Some of the so-called historians in an attempt to tarnish the Gupta Empire have made ridiculous attempts claiming “Kumaragupta had absolutely no qualifications. He revolted against his own father,” and spinning such yarns. However the coins that he issued are in themselves the best evidence that show his capability and competence in administration. Indeed the coins of Mohammed bin Tughlaq are the best illustration of how currency should not be. He issued coins made of hide. From this we can infer the extent to which his economy was bankrupt. The economy reached this state after the Mongol raid which emptied his treasury. A Kannada playwright wrote a play on this foolish and barbaric ruler glorifying him as a great ideal and as someone who represented a supernatural symbol. It might be appealing as a play, but when the choice of a subject is itself entangled with prejudice, it will result in greater stupidity. Nagachandra says, “If one composes a work with some non-hero—i.e. some average person—as the protagonist, then the poem or play will not gain importance. On the other hand, if a magnanimous personage like Śrī Rāma is the hero of a play, then the work gets validation and recognition. A golden necklace will adorn the neck but what of a garland made of iron? It is not just the craftsmanship alone that matters; the material is equally important.” (ನಾಯಕನನ್ಯನಾಗೆ ಕೃತಿ ವಿಶ್ರುತಮಾಗದುದಾತ್ತರಾಘವಂ ನಾಯಕನಾಗೆ ವಿಶ್ರುತಮೆನಿಪ್ಪುದು ವಿಸ್ಮಯಕಾರಿಯಲ್ತು ಕಾಲಾಯಸದಿಂ ವಿನಿರ್ಮಿಸಿದ ಕಂಠಿಕೆಕಾಂಚಮಾಲೆಯಂತುಪಾದೇಯಮೆನಿಕ್ಕುಮೇ? – Rāmacandracaritapurāṇa 1.37).
The Prowess of Skandagupta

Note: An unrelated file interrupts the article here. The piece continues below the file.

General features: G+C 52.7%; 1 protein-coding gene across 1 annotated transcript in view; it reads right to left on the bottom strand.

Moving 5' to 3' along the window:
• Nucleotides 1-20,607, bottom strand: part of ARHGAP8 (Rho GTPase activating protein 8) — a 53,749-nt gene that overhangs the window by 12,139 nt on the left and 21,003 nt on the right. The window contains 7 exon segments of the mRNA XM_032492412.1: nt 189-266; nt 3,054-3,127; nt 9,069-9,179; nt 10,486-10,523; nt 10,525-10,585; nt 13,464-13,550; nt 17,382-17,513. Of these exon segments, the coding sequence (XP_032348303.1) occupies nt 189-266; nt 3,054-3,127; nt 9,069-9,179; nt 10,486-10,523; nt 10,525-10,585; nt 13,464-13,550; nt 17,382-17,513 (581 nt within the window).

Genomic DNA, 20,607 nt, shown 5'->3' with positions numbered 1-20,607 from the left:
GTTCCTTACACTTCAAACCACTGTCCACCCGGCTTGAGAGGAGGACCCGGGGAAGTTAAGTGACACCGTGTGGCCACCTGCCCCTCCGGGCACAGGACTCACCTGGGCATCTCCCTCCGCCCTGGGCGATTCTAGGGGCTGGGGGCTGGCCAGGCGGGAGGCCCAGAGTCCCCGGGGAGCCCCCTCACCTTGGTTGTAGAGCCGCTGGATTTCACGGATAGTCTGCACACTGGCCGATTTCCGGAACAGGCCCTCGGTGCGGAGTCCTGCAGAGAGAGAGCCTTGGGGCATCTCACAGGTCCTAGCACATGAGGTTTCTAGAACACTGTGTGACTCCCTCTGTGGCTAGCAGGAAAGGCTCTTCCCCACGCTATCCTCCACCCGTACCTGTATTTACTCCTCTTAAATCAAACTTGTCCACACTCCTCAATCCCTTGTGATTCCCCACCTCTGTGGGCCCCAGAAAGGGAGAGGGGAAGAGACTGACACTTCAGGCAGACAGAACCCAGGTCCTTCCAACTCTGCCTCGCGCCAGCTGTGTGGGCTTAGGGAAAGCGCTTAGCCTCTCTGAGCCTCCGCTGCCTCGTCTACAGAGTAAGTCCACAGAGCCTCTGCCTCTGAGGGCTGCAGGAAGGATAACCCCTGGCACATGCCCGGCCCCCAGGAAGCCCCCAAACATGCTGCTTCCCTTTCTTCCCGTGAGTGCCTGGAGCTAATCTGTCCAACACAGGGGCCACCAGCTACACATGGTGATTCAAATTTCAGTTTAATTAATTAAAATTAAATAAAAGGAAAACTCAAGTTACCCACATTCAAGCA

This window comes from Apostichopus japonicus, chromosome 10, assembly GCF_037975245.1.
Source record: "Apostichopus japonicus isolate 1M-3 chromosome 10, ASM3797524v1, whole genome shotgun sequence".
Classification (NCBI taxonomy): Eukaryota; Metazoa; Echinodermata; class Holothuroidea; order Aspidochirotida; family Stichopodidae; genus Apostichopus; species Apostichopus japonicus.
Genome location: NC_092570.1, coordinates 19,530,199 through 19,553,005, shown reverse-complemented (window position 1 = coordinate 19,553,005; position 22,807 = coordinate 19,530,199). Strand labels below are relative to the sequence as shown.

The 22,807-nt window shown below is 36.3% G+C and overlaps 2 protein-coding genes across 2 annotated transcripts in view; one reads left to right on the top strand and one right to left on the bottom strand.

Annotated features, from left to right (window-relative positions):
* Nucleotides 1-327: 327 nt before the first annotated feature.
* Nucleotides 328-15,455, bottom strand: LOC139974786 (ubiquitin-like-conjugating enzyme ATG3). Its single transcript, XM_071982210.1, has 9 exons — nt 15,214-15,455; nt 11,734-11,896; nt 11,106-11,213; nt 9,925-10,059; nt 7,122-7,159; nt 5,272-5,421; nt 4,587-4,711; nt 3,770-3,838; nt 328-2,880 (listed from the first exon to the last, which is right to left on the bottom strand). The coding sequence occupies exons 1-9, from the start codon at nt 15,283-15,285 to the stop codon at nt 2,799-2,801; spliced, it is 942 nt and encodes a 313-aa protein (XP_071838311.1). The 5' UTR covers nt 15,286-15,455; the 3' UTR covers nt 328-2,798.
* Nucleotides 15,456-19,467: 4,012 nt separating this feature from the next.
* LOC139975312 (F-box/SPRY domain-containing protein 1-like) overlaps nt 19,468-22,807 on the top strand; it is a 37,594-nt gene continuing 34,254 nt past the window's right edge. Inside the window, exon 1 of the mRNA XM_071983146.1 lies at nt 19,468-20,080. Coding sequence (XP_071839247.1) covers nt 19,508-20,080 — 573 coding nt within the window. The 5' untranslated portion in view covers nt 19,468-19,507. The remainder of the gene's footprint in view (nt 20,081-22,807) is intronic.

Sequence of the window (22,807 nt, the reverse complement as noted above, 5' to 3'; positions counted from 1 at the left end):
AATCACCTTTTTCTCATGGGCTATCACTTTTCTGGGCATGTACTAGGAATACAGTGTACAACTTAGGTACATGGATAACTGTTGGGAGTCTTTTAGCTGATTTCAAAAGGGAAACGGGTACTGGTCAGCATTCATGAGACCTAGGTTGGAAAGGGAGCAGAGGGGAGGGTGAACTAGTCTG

After Kumaragupta, his son Skandagupta destroyed the Huns in his time. In the words of K M Munshi, in the middle of fourth century CE, there was a disaster that struck, like the great explosion of a volcano, hitherto unseen in human history. Like the saying “bhraṣṭasya kānyā gatiḥ” (What else can be expected from a depraved person?), that kind of barbarity is indeed a lesson taught by oppression. Everywhere they went, the terrorizing roars of the Huns evoked primal fear in the hearts of all the cultured folk. The Huns waged terrifying and destructive wars on all the cultured people and civilizations of the world. And at every opportunity they got, they killed, destroyed, burnt, and engaged in malicious activities, thus displaying their demonic sadism. In Europe, Attila the Hun was the reason for the downfall and destruction of the powerful Roman Empire. Even Constantinople, the former capital of the Roman Empire, trembled due to the barbaric onslaught of the Huns. The Roman Empire established its unchallenged supremacy over the rest of Europe. At that point in time, North and South Americas were unknown. The name Australia did not exist. And as for Antarctica, it was impossible to even hear that name. There were three continents: Asia, Africa, and Europe. The Romans lorded over both Europe and (parts of) Africa. It was against such a formidable force that the Huns waged war and ultimately subdued. Skandagupta was able to destroy the Huns; he ensured that the Huns never set foot in India again. The Huns began invading India around 455 CE. A problem that did not exist during the reign of Chandragupta or Kumaragupta had now raised its ugly head. In the mid-fifth century, Skandagupta remarkably faced the Huns with great courage. If the Huns never returned to India, even by mistake, then it only stands testimony to the immense valour of Skandagupta. The peace and harmony established thus became the nourishment for the rise of the Kanyakubja Empire. We see in the famous Girnar rock inscription at Junagadh the heroic tale of Skandagupta defeating the Huns and emerging victorious. Skandagupta took an oath, “Until I defeat the Huns and drive them away from my country, I will not sleep on a bed, I will not eat on a plate; I will sleep on the floor and I will eat on a leaf.”